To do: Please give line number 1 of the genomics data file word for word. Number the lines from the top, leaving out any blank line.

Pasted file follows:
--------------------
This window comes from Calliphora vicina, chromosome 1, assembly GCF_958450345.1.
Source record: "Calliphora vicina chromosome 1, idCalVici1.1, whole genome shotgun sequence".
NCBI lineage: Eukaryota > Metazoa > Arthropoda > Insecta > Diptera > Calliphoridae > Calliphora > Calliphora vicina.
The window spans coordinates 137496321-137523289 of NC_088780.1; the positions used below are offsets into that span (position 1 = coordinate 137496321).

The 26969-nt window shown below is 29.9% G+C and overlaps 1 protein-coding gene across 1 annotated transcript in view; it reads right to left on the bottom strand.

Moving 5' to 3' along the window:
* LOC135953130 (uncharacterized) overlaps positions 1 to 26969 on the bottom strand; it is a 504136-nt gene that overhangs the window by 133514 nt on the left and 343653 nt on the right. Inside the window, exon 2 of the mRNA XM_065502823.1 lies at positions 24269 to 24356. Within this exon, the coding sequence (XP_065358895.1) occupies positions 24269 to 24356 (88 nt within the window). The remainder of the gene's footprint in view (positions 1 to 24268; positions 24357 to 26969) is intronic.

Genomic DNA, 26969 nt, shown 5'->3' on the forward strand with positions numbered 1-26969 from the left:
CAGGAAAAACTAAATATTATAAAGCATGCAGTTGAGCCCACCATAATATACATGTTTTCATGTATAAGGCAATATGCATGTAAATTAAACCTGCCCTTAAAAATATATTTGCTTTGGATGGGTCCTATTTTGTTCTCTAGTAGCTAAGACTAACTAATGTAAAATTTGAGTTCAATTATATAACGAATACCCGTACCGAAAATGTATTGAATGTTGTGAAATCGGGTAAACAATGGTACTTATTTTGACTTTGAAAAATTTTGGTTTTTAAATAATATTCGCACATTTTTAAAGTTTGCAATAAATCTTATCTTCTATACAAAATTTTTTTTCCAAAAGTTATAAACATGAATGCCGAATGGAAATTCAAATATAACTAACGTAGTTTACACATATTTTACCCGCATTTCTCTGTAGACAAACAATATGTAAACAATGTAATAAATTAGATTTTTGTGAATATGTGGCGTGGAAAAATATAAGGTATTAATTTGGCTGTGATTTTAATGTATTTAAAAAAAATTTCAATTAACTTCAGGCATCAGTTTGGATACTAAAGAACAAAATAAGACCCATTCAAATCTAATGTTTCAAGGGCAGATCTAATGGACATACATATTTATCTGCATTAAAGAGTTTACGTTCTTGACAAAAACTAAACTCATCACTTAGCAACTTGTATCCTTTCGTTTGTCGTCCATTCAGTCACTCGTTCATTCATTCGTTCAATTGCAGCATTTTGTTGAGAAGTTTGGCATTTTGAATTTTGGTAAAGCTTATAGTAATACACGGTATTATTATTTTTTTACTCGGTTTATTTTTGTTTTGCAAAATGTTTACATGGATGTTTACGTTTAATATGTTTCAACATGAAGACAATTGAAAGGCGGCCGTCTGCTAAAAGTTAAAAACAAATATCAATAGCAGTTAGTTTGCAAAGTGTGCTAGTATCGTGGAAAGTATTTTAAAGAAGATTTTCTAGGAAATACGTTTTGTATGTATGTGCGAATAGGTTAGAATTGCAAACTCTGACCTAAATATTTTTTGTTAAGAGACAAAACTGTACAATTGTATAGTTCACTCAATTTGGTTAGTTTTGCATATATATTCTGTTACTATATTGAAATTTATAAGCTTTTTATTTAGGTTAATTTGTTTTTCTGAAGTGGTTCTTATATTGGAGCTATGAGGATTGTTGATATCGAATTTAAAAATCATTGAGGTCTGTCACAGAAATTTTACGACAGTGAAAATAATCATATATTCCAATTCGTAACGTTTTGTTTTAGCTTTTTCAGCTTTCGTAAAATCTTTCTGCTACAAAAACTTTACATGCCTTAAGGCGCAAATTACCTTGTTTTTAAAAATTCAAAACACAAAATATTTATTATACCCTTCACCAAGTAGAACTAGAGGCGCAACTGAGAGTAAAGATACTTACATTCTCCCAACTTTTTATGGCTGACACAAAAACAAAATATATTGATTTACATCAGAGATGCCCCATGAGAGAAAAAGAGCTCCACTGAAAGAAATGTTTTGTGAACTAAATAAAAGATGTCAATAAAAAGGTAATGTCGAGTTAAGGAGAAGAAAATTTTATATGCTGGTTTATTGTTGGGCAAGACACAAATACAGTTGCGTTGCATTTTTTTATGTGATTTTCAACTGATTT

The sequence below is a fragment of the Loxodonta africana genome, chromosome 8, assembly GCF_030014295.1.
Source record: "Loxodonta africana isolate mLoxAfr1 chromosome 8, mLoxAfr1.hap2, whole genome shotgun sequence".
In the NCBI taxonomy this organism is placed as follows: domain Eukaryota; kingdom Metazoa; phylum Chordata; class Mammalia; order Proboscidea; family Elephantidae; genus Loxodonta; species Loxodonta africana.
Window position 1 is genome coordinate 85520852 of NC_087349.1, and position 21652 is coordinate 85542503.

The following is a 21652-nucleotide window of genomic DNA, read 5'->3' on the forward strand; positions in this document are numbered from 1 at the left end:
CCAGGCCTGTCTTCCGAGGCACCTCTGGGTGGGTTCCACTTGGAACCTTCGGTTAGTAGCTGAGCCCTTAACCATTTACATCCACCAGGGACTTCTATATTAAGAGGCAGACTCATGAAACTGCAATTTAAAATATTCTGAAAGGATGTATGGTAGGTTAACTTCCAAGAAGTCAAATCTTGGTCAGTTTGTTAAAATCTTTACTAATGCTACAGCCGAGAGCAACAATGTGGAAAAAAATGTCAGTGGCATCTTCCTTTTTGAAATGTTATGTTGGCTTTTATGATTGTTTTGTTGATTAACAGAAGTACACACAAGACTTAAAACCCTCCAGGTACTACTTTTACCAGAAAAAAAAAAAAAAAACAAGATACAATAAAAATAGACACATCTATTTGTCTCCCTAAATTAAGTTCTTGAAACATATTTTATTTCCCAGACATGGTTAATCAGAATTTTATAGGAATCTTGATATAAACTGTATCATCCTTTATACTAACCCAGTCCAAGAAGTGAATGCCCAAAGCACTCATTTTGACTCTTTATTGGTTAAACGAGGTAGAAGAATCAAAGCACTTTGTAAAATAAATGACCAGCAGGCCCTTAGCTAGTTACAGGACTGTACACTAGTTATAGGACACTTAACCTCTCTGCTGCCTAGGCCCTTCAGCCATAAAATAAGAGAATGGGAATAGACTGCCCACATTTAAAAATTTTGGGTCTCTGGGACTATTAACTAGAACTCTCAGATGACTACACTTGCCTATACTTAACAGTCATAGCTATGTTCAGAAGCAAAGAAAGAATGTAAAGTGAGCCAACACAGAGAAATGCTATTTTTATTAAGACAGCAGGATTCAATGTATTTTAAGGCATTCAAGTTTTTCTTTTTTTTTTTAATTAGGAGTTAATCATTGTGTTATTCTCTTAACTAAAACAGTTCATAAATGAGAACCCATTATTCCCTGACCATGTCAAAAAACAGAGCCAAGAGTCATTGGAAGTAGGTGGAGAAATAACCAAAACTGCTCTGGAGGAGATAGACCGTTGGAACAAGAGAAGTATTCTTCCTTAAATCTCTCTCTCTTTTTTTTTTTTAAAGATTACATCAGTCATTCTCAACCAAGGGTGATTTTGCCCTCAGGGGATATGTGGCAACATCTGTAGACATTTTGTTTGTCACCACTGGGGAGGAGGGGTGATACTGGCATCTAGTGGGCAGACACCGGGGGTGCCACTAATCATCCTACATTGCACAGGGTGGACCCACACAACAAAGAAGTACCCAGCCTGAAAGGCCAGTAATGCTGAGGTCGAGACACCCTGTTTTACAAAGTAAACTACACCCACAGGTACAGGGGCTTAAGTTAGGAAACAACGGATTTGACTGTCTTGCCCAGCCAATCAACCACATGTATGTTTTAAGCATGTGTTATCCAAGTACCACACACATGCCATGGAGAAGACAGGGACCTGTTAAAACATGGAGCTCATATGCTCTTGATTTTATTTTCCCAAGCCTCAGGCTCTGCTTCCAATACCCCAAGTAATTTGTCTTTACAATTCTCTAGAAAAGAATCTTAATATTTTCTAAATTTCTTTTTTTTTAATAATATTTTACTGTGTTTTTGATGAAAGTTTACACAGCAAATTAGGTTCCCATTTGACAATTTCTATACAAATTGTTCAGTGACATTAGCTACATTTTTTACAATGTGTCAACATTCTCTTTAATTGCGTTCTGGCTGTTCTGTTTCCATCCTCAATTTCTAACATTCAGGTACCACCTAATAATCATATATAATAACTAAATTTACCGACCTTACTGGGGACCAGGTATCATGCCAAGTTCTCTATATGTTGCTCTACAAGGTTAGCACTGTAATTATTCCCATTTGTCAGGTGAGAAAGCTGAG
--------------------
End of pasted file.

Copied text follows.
This window comes from Calliphora vicina, chromosome 1, assembly GCF_958450345.1.